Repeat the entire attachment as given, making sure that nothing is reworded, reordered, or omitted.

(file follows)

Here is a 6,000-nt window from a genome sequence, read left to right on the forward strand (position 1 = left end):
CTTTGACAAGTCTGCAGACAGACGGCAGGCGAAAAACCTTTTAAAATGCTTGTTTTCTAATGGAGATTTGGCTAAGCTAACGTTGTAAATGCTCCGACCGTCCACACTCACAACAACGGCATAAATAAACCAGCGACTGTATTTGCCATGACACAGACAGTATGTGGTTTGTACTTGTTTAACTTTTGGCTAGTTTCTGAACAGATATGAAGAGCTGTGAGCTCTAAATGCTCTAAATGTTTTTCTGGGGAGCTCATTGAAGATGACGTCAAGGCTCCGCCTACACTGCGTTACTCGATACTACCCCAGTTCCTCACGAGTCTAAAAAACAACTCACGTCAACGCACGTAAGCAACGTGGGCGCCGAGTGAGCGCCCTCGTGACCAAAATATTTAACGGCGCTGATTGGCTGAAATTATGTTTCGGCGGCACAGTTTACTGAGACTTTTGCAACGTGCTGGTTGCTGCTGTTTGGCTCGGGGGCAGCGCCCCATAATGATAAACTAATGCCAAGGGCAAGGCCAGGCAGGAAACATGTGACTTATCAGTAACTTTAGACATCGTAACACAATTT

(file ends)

Here is a 6,000-nt window from a genome sequence, read left to right on the forward strand (position 1 = left end):
CTTTGACAAGTCTGCAGACAGACGGCAGGCGAAAAACCTTTTAAAATGCTTGTTTTCTAATGGAGATTTGGCTAAGCTAACGTTGTAAATGCTCCGACCGTCCACACTCACAACAACGGCATAAATAAACCAGCGACTGTATTTGCCATGACACAGACAGTATGTGGTTTGTACTTGTTTAACTTTTGGCTAGTTTCTGAACAGATATGAAGAGCTGTGAGCTCTAAATGCTCTAAATGTTTTTCTGGGGAGCTCATTGAAGATGACGTCAAGGCTCCGCCTACACTGCGTTACTCGATACTACCCCAGTTCCTCACGAGTCTAAAAAACAACTCACGTCAACGCACGTAAGCAACGTGGGCGCCGAGTGAGCGCCCTCGTGACCAAAATATTTAACGGCGCTGATTGGCTGAAATTATGTTTCGGCGGCACAGTTTACTGAGACTTTTGCAACGTGCTGGTTGCTGCTGTTTGGCTCGGGGGCAGCGCCCCATAATGATAAACTAATGCCAAGGGCAAGGCCAGGCAGGAAACATGTGACTTATCAGTAACTTTAGACATCGTAACACAATTT